It turns out that 360-degree video is better with 360-degree lens glass. Researchers at the University of California at San Diego recently created a prototype camera that captures the high-resolution immersive video of heavy rigs while remaining smaller than the average DSLR. The solution? Spherical lens glass instead of the traditional concave lenses — and tiny fiber optic cables.
With five 25 megapixel full frame sensors, the PMast is capable of capturing high-resolution stills and video, yet it’s about the size of a DSLR. Compact 360 cameras are available in sizes smaller than a softball, but they don’t offer the same resolution as the pricey multi-camera rigs, often wrapping 4,000 pixels or so around a complete 360 view — sort of like splitting a 4K TV into four separate 1,000 pixel screens and still labeling it 4K.
Designed for the Defense Advanced Research Projects Agency (DARPA) with the Photonic Systems Integration Laboratory at UCSD and Distant Focus Corporation, the camera is designed to capture a much higher level of detail without that bulk.
While most lenses have a convex shape, PMast’s smaller profile is largely due to a spherical lens that’s smaller than a dime. Spherical lenses have been attempted before, but while they work well at focusing the light, they can’t project that focused image onto a flat camera sensor. Instead, the researchers literally bridged the gap between that spherical lens and the flat sensor with fiber optics. A bundle of tiny glass threads transmits that light from the curve of the glass to the flat sensor, with the focus still intact.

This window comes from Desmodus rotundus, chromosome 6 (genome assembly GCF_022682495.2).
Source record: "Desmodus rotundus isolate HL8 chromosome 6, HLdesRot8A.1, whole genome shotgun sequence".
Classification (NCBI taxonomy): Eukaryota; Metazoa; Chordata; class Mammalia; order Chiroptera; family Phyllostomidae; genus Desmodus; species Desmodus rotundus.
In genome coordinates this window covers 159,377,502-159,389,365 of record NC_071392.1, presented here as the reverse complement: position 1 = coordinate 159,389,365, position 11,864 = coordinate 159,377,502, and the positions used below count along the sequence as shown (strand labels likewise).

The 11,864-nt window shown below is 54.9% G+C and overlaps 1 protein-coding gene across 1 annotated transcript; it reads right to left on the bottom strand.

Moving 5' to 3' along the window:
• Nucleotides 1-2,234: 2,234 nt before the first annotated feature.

PMast is currently only a prototype with five cameras connected at a base. The compact size is hindered by requiring five connected external computers to process and stitch those images — and it wasn’t designed for commercial use in the first place. But, while you won’t likely ever shoot with a PMast, the odd design of the spherical lens is something researchers are hoping could eventually find its way into consumer cameras or even make its way to Hollywood.
“Ultimately, we’d love to work with a camera developer,” Joseph Ford, Principal Investigator at the Photonic Systems Integration Laboratory at UCSD, told CNET. “When they’ve reached the point where the lens is a significant part of the weight and bulk and obtrusiveness of the camera, then our lens offers a solution.”